“Most stream restoration is done on farms, but these old abandoned dams are both hazardous and hydrologically disruptive,” says George Howard of Raleigh-based Restoration Systems.
After more than a decade of false starts, the Army Cprps last year issued guidance on how to recognize and quantify improvements generated by removing dams, and Forsgren says the EPA is interested in expanding the practice.
Environmental markets have always faced one fundamental flaw: namely, they’re based on payments for distinct ecosystem services, while ecosystems are holistic entities that generate multiple services. A wetland, for example, filters water and controls flooding, but it might also sequester carbon and provide habitat for endangered species.
Regulators have struggled to find ways of letting banks generate multiple credits from the same piece of land without double-counting, but that requires strict rulemaking coupled with intricate mapping, data sharing, and coordination among regulators.
Several states have experimented with multi-credit banking, and Forsgren says the EPA is ramping up efforts to develop practices at the federal level.
Water Quality Trading
Finally, Forsgren said the EPA is ramping up federal support for programs that use water quality trading (WQT) – which is something akin to cap-and-trade, but for water pollution – to address the vexing problem of agricultural runoff.
“The biggest environmental water quality issue that’s facing this country right now is nutrient loading in our waters,” he said. “The only way we’re ever going to address that is to find creative ways to stop the flow of nutrients into the waters.”
Recent Ecosystem Marketplace analysis found pollution flows ripe for WQT in California’s Central Valley, the Greater Chicago region and the Great Lakes, Colorado’s Front Range, Kansas City, and cities along the Gulf Coast, but states have been reticent to move forward without federal guidance, especially on waters that cross jurisdictions.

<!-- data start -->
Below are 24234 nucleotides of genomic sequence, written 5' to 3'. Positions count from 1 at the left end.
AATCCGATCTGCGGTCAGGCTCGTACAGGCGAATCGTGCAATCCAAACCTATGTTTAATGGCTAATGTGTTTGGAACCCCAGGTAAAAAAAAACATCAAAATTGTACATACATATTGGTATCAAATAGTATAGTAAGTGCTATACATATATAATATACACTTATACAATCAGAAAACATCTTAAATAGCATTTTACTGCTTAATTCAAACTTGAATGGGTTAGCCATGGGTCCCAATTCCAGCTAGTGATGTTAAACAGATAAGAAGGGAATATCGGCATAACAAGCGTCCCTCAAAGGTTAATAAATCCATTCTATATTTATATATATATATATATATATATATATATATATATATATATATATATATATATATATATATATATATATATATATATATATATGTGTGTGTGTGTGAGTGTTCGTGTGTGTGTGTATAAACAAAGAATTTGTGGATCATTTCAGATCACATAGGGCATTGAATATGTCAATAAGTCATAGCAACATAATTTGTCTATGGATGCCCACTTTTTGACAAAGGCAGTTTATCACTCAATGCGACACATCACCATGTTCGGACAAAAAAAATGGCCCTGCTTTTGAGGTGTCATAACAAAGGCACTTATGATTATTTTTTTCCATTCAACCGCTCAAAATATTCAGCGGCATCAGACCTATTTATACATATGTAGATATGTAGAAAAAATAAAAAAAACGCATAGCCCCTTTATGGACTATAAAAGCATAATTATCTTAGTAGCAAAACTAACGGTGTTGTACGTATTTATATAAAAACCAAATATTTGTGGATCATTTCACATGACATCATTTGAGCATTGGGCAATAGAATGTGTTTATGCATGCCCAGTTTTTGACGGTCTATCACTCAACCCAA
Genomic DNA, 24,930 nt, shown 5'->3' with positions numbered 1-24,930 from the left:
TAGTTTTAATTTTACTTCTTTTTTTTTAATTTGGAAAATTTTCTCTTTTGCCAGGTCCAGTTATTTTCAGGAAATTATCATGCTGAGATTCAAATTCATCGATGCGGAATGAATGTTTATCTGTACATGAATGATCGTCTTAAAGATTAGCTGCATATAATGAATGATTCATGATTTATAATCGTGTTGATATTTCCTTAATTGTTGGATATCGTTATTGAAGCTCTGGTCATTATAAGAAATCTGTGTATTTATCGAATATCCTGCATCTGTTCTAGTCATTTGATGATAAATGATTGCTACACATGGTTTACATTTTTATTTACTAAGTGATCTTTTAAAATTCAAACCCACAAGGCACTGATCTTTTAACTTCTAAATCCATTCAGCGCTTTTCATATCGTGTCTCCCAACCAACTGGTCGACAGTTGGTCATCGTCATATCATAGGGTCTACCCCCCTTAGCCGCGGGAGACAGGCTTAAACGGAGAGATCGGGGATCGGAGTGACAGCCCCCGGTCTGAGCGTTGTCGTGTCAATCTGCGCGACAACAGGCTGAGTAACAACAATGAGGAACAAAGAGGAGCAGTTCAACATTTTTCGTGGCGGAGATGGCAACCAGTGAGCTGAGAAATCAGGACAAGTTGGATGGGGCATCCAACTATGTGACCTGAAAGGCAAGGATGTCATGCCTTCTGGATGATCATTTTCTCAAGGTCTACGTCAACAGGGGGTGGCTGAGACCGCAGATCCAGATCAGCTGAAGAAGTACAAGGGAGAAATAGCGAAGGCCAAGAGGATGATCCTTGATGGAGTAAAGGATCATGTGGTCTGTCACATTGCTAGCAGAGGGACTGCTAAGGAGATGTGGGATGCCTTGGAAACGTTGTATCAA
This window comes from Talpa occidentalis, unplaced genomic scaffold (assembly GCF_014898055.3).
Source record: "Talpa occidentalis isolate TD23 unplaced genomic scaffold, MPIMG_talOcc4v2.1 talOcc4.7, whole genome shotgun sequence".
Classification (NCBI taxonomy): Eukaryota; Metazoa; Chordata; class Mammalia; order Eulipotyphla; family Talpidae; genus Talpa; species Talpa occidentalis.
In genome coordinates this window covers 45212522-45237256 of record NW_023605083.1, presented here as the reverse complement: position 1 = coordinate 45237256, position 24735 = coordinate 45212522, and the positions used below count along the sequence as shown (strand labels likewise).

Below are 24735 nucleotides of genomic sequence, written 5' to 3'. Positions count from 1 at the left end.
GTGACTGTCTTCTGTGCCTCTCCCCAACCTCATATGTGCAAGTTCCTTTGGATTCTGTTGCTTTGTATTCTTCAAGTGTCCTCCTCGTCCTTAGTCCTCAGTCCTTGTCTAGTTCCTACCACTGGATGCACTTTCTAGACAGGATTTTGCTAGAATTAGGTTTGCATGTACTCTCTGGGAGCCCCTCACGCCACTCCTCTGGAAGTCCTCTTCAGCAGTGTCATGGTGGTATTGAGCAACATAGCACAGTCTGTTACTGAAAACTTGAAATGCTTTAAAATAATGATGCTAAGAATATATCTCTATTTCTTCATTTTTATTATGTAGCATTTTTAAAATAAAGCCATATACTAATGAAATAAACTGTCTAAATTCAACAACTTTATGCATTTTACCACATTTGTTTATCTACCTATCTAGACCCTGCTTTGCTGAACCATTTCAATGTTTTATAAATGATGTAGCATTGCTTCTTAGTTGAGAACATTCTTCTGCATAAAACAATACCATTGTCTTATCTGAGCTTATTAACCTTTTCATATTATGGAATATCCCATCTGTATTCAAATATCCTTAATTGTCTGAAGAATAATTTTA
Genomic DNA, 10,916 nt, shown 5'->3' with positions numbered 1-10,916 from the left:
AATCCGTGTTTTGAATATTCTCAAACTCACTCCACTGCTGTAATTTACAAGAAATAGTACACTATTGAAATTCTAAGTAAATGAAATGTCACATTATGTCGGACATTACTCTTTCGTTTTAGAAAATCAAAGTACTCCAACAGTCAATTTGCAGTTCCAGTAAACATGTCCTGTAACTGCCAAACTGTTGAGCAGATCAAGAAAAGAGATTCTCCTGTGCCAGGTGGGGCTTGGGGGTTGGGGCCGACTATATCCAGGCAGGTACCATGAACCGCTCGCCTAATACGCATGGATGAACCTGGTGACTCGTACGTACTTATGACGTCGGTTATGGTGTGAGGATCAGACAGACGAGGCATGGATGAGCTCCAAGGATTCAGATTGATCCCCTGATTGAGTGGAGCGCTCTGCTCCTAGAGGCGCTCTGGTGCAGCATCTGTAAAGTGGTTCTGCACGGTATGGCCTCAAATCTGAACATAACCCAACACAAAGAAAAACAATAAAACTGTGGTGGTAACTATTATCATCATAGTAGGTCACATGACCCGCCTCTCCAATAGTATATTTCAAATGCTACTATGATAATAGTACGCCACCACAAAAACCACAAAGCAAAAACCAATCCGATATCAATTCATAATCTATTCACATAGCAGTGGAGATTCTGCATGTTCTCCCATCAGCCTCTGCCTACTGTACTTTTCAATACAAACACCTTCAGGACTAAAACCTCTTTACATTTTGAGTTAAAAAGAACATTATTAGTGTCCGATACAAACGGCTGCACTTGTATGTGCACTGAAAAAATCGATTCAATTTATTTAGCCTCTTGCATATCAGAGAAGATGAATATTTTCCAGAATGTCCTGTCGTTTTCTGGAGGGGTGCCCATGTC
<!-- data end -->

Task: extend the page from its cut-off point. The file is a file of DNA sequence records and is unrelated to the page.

In December, the Army Corps’ Assistant Secretary for Civil Works, Ricky “PD” James, issued a Corps-wide directive to create guidance on WQT, and Ryan said he expects something by year-end. Both he and Forsgren said the forthcoming guidance is expected to align with EPA’s February 2019 memo on water quality trading promoting market-based approaches to reduce nutrient pollution in the nation’s waterways.
The EPA memo follows a joint letter sent by EPA and USDA to state and tribal regulators in December 2018 which also encouraged market-based strategies for improving water quality.
Both are clear signals from the current administration in support of trading. A federal show of support was one key recommendation made in a recent action agenda for scaling up water quality trading, co-authored by the National Network on Water Quality Trading and Forest Trends’ Ecosystem Marketplace.
But water quality trading faces other barriers: the action agenda also recommends backstopping state agencies with sufficient capacity and resources, simplifying trading program rules, and making trading less risky for buyers.